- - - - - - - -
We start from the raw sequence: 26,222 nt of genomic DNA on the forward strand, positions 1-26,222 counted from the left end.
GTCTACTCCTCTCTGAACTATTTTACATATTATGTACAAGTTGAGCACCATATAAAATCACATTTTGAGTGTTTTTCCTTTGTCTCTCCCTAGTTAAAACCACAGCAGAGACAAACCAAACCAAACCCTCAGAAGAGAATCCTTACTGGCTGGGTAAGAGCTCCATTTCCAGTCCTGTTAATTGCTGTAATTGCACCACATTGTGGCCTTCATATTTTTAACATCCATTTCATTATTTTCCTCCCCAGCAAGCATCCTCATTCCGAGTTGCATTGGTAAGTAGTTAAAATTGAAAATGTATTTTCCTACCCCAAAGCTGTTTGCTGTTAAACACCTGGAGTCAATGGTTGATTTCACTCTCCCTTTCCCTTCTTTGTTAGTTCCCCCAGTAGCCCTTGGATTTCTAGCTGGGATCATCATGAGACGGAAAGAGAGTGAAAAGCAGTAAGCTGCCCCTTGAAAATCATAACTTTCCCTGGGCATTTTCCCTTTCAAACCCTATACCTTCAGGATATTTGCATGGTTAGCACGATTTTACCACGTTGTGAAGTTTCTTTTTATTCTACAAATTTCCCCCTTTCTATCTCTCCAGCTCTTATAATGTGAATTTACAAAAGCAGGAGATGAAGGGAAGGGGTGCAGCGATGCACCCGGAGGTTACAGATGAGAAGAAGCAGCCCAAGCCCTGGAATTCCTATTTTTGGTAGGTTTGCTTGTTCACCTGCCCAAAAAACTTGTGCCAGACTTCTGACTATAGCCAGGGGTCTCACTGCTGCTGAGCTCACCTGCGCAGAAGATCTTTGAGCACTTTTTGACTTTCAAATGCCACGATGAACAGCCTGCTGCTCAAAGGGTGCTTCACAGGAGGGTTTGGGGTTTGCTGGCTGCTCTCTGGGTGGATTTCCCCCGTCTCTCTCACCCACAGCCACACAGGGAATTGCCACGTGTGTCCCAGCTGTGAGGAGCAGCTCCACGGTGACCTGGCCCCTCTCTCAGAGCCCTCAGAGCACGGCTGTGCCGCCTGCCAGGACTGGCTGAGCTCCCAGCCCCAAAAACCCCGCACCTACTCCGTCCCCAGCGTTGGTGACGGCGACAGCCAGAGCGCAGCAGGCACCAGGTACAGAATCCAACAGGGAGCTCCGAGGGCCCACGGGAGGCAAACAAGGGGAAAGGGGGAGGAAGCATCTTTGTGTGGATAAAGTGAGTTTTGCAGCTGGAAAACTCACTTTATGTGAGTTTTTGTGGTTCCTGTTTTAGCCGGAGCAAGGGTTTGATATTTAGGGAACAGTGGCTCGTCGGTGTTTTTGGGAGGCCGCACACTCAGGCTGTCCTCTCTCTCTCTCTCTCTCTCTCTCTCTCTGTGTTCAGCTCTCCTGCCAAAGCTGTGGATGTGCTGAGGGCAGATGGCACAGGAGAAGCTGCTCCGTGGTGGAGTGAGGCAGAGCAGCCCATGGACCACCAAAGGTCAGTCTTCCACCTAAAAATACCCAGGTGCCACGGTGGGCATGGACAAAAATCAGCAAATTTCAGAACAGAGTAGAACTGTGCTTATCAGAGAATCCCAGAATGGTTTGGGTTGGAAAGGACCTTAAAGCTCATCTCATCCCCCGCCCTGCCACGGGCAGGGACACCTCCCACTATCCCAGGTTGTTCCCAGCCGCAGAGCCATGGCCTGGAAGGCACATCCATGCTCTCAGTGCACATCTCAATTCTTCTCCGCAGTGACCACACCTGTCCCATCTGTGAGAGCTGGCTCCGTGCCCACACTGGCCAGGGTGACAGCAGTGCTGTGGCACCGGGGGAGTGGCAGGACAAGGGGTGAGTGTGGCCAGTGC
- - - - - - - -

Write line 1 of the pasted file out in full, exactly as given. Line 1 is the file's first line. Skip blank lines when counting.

We start from the raw sequence: 26,222 nt of genomic DNA on the forward strand, positions 1-26,222 counted from the left end.